I wasn’t “protected” on my flight to Tirana — should my travel agent pay?

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Jane Berryman was supposed to fly from Dubrovnik, Croatia, to Tirana, Albania, via Rome. At least that’s what her itinerary said.

She did not.

Instead of making her connection to a second airline, she stood in a long line in Rome. She missed her flight and had to spend the night at the airport. She bought a new ticket to Albania the following day.

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“Who’s responsible here?” she wondered. “Me, Alitalia, or the travel agency?”

That’s a great, and unfortunately common, question in this age of codesharing confusion. Berryman is upset because no one will take responsibility for the delay. She has a right to feel that way.

At first, I assumed this was a little glitch. By all outward appearances, her itinerary was properly connected in her reservation.

A competent travel agent will connect your airline reservation on two carriers, or have them on the same ticket, which “protects” your itinerary and guarantees certain rights under EU 261, the European consumer protection law. If you don’t make the connection, the airline will put you on its next available flight at no extra charge.

But Alitalia says Berryman’s itinerary wasn’t connected. According to my contact at the airline:

[Ms. Berryman] was booked and ticketed on a separate carrier that arrived late. She had to pick up luggage and complete check-in procedures before flight closure.

Unfortunately, she was not in time and the Alitalia flight had to close or lose our slot with airport control, causing serious delays to other flights and inconvenience to other passengers.

I realize Ms. Berryman states she was on time, but she results as a no-show in the system. This can only happen if a passenger is late as we do not manually change the status to no-show.

Each ticket is a separate contract of carriage and each carrier is responsible only for the journey of their own ticket from origin to destination. Consequently we must respectfully deny compensation.

So, according to Alitalia, it didn’t know she was coming from Dubrovnik because her itinerary wasn’t on the same ticket and besides, she was late checking in.

Berryman remembers it differently. “By the time I reached the desk, I was told that the flight was oversold,” she says. “But they also informed me I’d checked in late and was responsible for buying a new ticket to Tirana.”

If her agent had bothered to book a ticket with a codeshare agreement, she adds, then none of this would have happened.

Actually, codesharing isn’t necessary. All she’d need is a simple “interlining” agreement to protect her. An interlining agreement between airlines handles passengers traveling on itineraries that need multiple airlines.

I suggested she circle back with her agency, AirTreks. Why did it book her on that itinerary, and why didn’t it apprise her of the risks?

Here’s the email Berryman received from a manager after several appeals to AirTreks:

I am so sorry to hear that Alitalia was not more helpful. In reviewing our emails with you about this matter, it seems like their inability to move you to the front of the line to check in certainly contributed to the fact that you missed your connection (on top of other factors, of course).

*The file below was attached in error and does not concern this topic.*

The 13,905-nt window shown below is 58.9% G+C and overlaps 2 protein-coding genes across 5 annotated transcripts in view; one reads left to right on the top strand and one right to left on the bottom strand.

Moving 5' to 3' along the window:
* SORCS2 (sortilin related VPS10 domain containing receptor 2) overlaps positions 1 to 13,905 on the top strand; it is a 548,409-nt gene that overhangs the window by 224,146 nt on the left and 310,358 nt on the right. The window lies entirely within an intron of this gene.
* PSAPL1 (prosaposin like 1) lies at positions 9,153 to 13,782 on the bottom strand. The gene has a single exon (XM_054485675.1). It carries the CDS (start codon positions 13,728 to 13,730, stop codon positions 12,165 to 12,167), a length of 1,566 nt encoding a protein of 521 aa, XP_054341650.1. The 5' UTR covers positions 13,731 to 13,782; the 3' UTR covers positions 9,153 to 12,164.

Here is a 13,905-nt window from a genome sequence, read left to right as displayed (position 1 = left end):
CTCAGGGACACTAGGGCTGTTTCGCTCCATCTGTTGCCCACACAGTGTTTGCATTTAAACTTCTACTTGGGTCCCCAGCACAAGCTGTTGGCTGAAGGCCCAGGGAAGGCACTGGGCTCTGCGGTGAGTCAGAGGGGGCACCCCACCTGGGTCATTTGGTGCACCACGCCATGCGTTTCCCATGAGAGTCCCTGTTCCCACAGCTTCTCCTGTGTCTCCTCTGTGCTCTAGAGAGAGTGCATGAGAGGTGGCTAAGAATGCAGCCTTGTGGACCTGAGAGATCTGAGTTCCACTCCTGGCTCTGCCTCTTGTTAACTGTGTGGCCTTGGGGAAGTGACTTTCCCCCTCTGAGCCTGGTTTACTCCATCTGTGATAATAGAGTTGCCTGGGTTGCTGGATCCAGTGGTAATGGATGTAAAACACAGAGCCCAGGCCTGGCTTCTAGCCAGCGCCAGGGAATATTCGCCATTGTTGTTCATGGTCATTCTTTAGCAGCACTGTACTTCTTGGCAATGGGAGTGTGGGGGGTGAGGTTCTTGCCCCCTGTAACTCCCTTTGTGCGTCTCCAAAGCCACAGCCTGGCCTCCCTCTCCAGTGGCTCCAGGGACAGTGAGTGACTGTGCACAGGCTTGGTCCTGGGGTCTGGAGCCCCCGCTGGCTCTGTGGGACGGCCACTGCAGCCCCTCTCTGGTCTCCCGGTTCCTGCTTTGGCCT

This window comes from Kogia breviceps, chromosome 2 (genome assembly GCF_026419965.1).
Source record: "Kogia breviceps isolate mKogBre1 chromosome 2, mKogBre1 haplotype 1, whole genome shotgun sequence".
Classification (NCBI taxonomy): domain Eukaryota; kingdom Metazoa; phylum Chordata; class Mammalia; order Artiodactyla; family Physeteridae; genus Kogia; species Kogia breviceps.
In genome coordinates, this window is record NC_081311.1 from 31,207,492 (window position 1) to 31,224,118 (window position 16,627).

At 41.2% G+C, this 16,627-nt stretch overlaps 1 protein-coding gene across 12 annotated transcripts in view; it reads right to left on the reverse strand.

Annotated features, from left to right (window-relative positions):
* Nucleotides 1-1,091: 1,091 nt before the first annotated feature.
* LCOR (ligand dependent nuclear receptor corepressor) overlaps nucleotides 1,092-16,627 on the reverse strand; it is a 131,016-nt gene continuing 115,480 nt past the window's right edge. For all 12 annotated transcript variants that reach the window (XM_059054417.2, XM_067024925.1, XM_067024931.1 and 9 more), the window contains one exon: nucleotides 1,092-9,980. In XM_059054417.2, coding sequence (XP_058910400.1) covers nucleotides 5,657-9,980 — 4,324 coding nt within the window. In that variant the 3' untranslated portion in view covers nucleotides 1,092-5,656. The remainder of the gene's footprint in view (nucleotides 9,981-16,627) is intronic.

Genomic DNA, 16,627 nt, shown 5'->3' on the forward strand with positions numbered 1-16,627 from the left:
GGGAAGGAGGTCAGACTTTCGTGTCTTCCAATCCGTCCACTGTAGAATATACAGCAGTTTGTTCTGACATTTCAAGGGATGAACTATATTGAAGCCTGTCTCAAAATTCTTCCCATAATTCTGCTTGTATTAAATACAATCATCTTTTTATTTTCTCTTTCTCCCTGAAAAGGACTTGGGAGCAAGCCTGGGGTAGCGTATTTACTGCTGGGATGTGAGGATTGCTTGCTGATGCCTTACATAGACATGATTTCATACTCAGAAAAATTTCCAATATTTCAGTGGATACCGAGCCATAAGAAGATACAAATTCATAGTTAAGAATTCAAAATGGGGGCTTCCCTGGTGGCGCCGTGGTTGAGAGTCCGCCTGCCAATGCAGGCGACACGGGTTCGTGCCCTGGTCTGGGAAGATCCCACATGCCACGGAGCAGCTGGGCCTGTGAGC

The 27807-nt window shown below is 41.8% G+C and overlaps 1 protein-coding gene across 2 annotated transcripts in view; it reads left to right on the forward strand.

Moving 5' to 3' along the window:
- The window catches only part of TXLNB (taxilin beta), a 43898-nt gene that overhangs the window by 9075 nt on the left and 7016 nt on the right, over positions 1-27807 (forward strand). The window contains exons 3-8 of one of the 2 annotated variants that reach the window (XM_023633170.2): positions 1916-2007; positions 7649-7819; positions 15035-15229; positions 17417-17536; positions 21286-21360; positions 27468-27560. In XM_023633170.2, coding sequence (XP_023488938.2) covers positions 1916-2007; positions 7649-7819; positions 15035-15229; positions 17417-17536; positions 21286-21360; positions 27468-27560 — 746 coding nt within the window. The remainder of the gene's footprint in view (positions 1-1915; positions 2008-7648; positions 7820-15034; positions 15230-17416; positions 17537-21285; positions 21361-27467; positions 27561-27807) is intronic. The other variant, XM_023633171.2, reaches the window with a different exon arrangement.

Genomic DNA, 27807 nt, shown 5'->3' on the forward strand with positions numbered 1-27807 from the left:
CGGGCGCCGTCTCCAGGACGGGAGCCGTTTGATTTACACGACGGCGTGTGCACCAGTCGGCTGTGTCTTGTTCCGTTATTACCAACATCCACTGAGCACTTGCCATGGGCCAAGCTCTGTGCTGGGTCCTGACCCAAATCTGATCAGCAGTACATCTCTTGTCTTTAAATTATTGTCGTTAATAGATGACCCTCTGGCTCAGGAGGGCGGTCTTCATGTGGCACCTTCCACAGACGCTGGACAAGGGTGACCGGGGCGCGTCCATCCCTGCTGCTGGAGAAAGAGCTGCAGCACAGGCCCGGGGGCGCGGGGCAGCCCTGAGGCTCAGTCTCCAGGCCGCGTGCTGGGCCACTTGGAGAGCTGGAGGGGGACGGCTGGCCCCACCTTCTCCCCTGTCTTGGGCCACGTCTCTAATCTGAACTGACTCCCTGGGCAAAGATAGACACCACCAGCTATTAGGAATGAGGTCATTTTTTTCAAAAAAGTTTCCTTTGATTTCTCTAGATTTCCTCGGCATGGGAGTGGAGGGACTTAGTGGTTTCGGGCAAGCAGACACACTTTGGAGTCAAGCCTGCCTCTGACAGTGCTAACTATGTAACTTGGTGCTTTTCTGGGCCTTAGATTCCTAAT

As a fellow traveler, I certainly sympathize with your situation. I have been in the same boat a few times on my personal travels, and I know there is simply nothing more frustrating than missing a flight due to circumstances outside of your control.

While it is completely true that you missed your connection due to no fault of your own, AirTreks is not responsible to reimburse you for expenses incurred as a result.

There is absolutely no way for AirTreks to be able to guarantee that flights will operate on time. Just as the delay was outside of your control, it was outside of ours as well.

The AirTreks supervisor points out that they offered several alternatives to the connection she ultimately chose. AirTreks also claimed that it advised Berryman of the risks.

It added,

Unfortunately, there are not a lot of great options to get from Croatia to Albania, and I understand that you had quite specific parameters about this particular leg of your trip.

It is our policy in such cases to present every possible option and allow the traveler to make the final decision. Ultimately, the decision to book this connection was your own.

All of that being said, I think every situation that crosses my desk presents an opportunity for AirTreks to improve. We are constantly striving to provide the highest possible level of service for our travelers.

Berryman doesn’t see it that way.

“I was set up for failure from the start because of how AirTreks structured my itinerary,” she says. “I feel strongly that AirTreks should step up and do the right thing for its customer.”

By “right thing” she means reimbursing her for the 303 euro ticket she had to buy in Rome. “I will eat the extra hotel bill,” she says.

Who’s responsible? Well, Alitalia had no way of knowing that Berryman was on that Vueling flight, so I’m letting it off the hook. The real question is: Did AirTreks warn her of the risks of missing her flight to Tirana, with such a tight connection? As one of our eagle-eyed editors noted when investigating this itinerary, the inbound flight has a dismal on-time rating. Or did it just say cautioned her, after the fact?

And how can I help? I mean, if I push AirTreks to pay for the new flight to Albania, even though it disclosed all the risks, then how is that fair to the company? But if it never really told her that she wouldn’t be protected on the itinerary, then how is this scenario fair to Berryman?

What would you do?

Should I mediate Jane Berryman's case with AirTreks?

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